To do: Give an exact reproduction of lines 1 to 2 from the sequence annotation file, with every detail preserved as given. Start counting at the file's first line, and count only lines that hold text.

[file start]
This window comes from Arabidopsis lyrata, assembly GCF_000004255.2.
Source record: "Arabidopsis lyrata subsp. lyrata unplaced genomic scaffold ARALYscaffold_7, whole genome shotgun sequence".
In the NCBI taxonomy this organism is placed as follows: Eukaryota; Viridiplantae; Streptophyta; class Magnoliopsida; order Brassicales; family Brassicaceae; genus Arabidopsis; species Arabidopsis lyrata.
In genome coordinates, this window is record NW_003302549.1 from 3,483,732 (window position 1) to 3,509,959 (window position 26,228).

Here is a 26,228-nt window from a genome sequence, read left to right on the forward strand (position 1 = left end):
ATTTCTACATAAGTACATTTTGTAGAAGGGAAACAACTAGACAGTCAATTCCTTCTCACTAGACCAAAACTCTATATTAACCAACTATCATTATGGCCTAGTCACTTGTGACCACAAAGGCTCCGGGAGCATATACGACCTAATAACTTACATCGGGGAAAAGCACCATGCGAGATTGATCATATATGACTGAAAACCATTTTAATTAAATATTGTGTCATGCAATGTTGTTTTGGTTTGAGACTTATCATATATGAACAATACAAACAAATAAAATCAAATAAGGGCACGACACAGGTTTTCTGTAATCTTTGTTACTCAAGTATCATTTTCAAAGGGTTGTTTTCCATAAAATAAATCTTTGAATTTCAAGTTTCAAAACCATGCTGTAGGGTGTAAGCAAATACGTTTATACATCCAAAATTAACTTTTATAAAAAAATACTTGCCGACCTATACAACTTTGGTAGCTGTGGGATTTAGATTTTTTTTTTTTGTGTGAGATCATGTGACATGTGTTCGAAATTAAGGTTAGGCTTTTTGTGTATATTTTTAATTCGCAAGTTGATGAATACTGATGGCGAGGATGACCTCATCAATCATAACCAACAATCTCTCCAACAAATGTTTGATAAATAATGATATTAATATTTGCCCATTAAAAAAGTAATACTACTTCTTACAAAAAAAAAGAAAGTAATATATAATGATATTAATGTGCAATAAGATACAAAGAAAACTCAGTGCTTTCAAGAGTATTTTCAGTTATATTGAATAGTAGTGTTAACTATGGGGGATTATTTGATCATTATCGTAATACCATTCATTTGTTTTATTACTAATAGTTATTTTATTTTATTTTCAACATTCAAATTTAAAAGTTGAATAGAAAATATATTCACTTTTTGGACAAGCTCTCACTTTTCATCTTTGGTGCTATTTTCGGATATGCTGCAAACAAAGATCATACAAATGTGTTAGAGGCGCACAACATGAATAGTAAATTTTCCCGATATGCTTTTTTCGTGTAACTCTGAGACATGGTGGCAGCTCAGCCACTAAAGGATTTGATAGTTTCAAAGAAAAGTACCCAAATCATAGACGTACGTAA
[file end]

This window comes from Arabidopsis lyrata, assembly GCF_000004255.2.
Source record: "Arabidopsis lyrata subsp. lyrata unplaced genomic scaffold ARALYscaffold_7, whole genome shotgun sequence".